Under pressure to help President Trump remain in the White House, Vice President Mike Pence will find himself in an awkward situation Wednesday when he presides over a joint session of Congress to count electors from across the country.
Some Trump supporters, hanging on to hope for a final electoral battle, have insisted for weeks Pence could play a key role in his constitutional duty to recognize electoral votes from the nation’s states. But others insist the vice president’s role is minor with little authority to affect the election.
The vice president’s constitutional role as president of the Senate means Pence presides over the session, which is set to begin at 1 p.m. EST.
On Monday, none other than President Trump himself made such a claim when he spoke to Georgians at a Senate re-election rally.
"I hope Mike Pence comes through for us, I have to tell you," Trump, who can lash out angrily when loyalists disappoint him, told the crowd.
In a tweet posted Tuesday, President Trump stated, "The Vice President has the power to reject fraudently chosen electors."
In an interview with CBN News, Trump attorney Jenna Ellis suggested that Vice President Pence has the constitutional authority to ask state legislatures in six battleground states to choose from their two competing slates of delegates.
“And that’s a fair question. That’s not exercising discretion,” Ellis insisted. “That’s not setting up any sort of bad precedent.”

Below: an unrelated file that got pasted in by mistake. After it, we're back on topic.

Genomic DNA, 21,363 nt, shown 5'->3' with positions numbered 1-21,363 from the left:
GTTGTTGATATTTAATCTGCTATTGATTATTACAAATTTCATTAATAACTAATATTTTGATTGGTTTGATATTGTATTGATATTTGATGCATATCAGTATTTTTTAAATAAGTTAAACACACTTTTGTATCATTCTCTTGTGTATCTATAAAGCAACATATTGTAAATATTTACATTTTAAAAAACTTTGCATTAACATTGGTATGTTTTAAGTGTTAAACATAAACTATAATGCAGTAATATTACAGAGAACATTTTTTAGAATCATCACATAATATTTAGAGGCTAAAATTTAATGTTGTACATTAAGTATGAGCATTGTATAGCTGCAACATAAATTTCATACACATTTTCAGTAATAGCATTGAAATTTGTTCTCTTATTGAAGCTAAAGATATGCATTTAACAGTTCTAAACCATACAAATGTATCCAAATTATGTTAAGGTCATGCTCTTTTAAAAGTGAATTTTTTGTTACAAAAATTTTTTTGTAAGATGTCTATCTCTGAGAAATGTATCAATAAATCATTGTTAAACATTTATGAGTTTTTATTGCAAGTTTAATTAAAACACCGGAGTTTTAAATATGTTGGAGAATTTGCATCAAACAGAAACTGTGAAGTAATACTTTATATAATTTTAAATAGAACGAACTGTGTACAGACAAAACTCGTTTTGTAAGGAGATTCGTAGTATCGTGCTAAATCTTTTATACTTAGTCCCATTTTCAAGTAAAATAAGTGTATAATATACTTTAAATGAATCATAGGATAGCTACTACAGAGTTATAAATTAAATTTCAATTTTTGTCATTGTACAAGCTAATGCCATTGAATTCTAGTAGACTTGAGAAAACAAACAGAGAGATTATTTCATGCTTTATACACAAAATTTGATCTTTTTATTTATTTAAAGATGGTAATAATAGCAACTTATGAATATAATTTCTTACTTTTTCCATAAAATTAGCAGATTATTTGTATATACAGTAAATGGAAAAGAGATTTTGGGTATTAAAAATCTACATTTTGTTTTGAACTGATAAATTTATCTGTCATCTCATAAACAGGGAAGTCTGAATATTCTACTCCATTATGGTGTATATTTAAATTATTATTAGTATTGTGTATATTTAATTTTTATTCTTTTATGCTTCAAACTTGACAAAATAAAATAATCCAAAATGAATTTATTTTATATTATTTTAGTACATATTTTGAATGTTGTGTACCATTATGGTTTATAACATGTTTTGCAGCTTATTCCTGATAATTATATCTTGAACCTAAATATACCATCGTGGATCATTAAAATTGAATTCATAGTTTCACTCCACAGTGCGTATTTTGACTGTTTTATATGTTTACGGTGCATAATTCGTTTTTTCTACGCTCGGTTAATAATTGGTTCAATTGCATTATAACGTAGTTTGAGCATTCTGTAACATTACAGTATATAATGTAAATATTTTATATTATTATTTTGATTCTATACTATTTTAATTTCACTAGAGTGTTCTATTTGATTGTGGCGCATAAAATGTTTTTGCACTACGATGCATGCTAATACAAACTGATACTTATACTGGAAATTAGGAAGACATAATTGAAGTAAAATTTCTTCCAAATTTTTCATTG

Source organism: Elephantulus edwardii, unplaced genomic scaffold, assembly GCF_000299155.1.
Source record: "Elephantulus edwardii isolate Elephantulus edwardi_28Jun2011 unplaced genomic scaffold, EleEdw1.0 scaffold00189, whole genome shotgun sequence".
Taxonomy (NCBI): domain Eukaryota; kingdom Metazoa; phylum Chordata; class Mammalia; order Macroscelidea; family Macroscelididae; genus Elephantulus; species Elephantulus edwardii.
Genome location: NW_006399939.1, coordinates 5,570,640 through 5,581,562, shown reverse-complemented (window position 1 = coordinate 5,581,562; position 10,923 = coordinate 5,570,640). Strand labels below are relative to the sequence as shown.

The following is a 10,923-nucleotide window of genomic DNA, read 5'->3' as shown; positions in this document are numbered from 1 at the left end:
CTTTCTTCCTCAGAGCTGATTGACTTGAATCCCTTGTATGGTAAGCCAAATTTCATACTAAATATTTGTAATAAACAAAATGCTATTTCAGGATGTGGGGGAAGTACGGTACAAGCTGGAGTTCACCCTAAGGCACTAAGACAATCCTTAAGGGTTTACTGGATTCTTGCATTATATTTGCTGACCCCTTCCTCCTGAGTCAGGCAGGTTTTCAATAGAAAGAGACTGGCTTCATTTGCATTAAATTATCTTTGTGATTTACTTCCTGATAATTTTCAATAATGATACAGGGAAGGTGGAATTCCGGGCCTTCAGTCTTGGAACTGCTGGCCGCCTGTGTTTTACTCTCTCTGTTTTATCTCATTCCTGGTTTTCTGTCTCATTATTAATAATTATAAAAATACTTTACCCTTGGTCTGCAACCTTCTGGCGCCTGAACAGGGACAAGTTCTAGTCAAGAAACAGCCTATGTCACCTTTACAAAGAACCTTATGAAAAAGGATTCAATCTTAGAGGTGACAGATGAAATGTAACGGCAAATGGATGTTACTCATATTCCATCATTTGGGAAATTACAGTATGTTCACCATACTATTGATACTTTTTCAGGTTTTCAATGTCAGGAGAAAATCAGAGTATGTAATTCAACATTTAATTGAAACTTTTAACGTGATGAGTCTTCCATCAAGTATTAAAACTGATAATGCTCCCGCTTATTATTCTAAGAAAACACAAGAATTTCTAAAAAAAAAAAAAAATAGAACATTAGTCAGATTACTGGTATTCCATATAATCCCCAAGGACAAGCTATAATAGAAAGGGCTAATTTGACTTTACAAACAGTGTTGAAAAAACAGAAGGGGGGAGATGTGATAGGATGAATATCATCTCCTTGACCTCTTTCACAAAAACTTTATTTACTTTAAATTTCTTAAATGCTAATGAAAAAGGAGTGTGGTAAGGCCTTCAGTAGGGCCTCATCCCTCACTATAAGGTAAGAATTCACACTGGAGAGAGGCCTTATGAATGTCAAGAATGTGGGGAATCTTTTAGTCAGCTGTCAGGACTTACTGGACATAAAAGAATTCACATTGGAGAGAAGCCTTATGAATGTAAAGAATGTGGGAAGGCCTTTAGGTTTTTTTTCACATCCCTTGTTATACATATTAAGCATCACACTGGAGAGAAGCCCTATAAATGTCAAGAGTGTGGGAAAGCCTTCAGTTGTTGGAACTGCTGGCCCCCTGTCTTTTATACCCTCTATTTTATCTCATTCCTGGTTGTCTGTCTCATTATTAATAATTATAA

Pressed by correspondent David Brody about when Pence could take such action, Ellis said it would make sense for him to bring up the issue of competing slates before he opens the sealed certification envelopes.
Yet some constitutional observers insist Pence’s role is minor, like that of an announcer, whose role is to open the certificates of electoral votes from the states, then hand them to lawmakers who read the certificates aloud.
According to an extensive Associated Press story, the joint session is expected to be dramatic when some GOP lawmakers rise to object after certificates are read from some disputed battleground states. But the role of the vice president is minor despite Trump’s wishes, the AP insists.
In the Vice President’s home state of Indiana, where Pence served as governor, Micah Clark of the American Family Association of Indiana says Pence’s actions in the coming days could “haunt him” if Trump serves only one term and the vice president runs for the White House in 2024.
“Because if it's perceived that [Pence] didn't do all he could do for President Trump, that will hurt him,” Clark warns. “And so Mike's in a very difficult position."
Clark, who knows Pence personally, says the Vice President is not a fighter-brawler like President Trump who appears to enjoy a political fight.
“Mike's not that way,” Clark tells One News Now. “He wants people to like him and Donald Trump doesn't care about that."
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